Patsy Porco

Archive for October, 2012|Monthly archive page

Shop ’til You Drop, from Hunger or Anger

In Humor on October 13, 2012 at 12:32 am

We’ve all heard that you shouldn’t grocery shop when you’re hungry. And yet, we’ve all shopped when we were hungry, and wound up with a cart full of cookies, chips, and SpaghettiOs. Recently, I learned of another shopping caveat: Don’t shop when you’re angry.

A friend of mine, Debbie, related a story about an argument that she and her husband had which led her to aberrant shopping behavior. In her husband’s defense, I have to say that he is the most laid-back person I’ve ever met. In Debbie’s defense, I must say that she is not laid-back at all. Here is her story, verbatim, or as close to verbatim as I can remember.

“You won’t believe what happened last night! Mark worked from home yesterday and I had the day off, so we were together all day. I told Mark that I was going to clean the refrigerator and then go food shopping. So, I cleaned out the fridge and took a nap. When I woke up, I got a phone call. While I was talking, I put some tuna in a cut-up tomato on a plate and surrounded it with crackers, and gave it to Mark. After I got off the phone, Mark flipped out. ‘How can you call this five-minute meal a dinner?’ he asked. I told him that I didn’t consider it anymore than a snack. Up to now, Friday dinners were always delivered by a local pizza place. The tuna in a tomato was just something to tide him over until I got us all something to eat.

I immediately headed out to the store, but I was angry. First of all, in over 30 years of marriage, my husband had raised his voice about five times, and this time was ridiculous. It’s not like I had starved him. I gave him something to eat, and it was probably a heck of a lot better than some of the meals that I had cooked.

In my anger, I bought everything. I resolved to cook wonderful dinners this week, or warm up really expensive frozen meals. And only the best would do. $22 ham? Check. $20 olive oil for salads? $20 frozen gourmet pasta meals? Check. Check. You get the idea. However, when I got to the register and my total was $246.21, which didn’t include any expensive paper products or cleaning supplies, I have to admit that I was surprised. But I didn’t care. I was still angry. Then my phone rang. It was my husband, apologizing for being a jerk. My heart melted. I told him that it was okay and that I understood that he was under a lot of stress and took it out on me.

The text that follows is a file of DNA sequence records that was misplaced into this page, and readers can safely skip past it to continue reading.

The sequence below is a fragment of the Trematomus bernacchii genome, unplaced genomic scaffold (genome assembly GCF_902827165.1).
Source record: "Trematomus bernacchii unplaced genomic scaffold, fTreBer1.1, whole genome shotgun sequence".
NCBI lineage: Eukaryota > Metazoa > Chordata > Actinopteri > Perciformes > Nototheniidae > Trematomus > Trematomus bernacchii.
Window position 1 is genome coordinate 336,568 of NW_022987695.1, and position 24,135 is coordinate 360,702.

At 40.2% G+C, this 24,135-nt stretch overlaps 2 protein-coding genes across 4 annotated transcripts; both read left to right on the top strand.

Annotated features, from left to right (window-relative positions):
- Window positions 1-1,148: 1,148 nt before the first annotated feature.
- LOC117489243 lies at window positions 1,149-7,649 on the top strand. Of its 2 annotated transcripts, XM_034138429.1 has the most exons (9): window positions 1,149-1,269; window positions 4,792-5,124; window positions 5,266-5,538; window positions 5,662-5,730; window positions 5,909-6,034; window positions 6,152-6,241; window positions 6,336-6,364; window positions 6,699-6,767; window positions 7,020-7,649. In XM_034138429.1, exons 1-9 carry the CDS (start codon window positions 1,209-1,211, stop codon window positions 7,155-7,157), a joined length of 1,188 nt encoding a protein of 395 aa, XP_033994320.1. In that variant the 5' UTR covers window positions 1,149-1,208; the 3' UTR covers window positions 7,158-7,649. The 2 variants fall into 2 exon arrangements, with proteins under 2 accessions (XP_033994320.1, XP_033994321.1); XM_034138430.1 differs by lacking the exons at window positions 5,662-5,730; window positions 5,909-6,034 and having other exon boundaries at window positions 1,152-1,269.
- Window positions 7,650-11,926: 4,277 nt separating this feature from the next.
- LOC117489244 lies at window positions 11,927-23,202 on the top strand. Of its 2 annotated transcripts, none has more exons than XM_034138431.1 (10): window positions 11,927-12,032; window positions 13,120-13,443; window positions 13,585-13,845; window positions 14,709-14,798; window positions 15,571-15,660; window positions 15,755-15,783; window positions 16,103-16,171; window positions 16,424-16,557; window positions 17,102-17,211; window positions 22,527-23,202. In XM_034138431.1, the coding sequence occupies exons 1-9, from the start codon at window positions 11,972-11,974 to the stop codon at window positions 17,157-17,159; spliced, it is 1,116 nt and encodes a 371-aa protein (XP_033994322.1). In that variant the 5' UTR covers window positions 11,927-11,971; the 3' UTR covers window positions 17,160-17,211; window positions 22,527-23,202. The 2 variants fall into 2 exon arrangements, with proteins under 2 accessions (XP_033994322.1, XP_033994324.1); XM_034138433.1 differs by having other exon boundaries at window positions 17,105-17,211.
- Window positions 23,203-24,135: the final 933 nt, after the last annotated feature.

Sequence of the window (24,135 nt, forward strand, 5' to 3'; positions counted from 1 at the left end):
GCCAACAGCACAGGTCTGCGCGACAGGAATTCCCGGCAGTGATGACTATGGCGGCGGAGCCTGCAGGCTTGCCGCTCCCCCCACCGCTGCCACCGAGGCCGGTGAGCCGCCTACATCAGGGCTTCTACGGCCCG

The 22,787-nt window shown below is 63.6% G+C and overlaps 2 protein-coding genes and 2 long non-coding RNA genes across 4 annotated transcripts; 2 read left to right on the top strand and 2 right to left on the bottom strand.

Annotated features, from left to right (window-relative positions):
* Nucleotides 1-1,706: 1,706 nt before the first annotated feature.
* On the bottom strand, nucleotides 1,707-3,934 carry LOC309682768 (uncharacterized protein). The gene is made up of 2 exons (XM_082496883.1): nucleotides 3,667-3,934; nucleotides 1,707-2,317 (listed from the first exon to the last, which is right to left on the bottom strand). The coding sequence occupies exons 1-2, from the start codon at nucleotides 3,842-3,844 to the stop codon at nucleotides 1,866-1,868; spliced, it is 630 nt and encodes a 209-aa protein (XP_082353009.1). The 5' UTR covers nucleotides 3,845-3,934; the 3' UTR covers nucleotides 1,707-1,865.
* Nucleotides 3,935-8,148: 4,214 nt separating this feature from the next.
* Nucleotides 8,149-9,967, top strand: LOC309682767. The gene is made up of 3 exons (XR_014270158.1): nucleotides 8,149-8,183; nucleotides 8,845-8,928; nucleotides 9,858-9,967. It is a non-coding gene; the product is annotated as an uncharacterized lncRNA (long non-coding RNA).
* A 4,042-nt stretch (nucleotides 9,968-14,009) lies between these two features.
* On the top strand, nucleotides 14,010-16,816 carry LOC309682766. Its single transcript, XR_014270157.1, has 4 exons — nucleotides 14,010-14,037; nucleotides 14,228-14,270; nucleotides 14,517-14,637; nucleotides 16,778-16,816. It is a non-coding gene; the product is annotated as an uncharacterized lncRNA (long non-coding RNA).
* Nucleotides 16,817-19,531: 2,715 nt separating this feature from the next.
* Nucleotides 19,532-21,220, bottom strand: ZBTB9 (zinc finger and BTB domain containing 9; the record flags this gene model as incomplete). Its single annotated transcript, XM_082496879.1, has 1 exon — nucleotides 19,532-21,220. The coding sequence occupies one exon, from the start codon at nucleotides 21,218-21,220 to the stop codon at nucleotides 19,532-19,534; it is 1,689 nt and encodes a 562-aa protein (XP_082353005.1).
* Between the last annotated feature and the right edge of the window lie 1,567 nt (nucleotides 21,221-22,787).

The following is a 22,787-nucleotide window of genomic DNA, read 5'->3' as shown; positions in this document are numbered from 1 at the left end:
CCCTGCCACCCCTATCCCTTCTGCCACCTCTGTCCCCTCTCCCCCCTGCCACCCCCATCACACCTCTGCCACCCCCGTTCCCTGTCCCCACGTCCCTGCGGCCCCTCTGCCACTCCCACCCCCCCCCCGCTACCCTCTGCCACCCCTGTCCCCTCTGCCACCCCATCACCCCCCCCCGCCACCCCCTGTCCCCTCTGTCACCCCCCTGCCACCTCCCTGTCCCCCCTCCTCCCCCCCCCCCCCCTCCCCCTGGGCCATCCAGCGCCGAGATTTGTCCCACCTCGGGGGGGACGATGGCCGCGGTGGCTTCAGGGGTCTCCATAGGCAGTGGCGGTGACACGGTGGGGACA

After I hung up, I still had a $246.21 tab to pay, and I paid it. Thank God that I took my wrath out on food. We’ll eat it all eventually. I might have to borrow somebody’s freezer, though. At least I didn’t retaliate by buying shoes. They don’t hold up well in freezers.”


From Hair to There, and Back

In Humor on October 9, 2012 at 2:31 pm

Me and Maggie Pollack, a sweet one-year-old who is no relation to me, and definitely not my grandchild, so don’t ask.
Photo Credit: Her mother

My life changed a few weeks ago when my San Francisco–area sister visited me. She’s beautiful and fashionable, and bossy. She persuaded me, against my better judgment, to straighten my hair with a flat iron.

In all fairness, I was hesitant for a good reason. Many years ago, when we were in our twenties, and happened to be visiting our parents at the same time, I mentioned that I loved her haircut. She told me that she had cut it herself, and offered to cut mine. I accepted her offer and, for some reason that I can’t recall, we decided to have my hair cut in our parents’ backyard. She brought out a chair, I sat down, and she cut my hair. Then she decided that we should go inside, so that she could use hot curlers and a curling iron. When she was finished, my hair looked pretty good. Only after I had returned home, and washed my hair, did I discover what a hack job she had done. I had a badly cut mullet. Now I knew why she had used all of those hair tools—to camouflage the mess that she had made of my hair.

This time around, I agreed to let her straighten my hair, as long as it was temporary, and no scissors were involved. When she was finished with the flat iron, and an array of gels and sprays, I was thrilled with my new look. My sister assured me that my new style made me look more youthful and fashionable. After she left, I washed my hair and re-straightened it with the flat iron that she had considerately left with me. I didn’t use any of the gels or sprays, just to make sure that they weren’t another cover-up tactic. They weren’t. My hair looked fabulous. I jumped in the car, went over to my BFF-CT’s house, and asked her opinion. She loved my hairstyle, too.

That clinched it. I was going to keep this style for a long time. I made an appointment at a local salon and had my hair chemically straightened. That weekend, I went to a party and encouraged people to take my picture. I couldn’t wait to see how I looked in photos.

The next day, I was sent pictures of myself from the party. My hair looked wonderful. The male-pattern-baldness, that my hairstyle displayed, did not. I had no idea that my hairline was receding. Apparently, my waves and curls had previously covered it up. There was only one thing to do— head immediately to the bathroom to find hot curlers and a curling iron.

Will I never learn?

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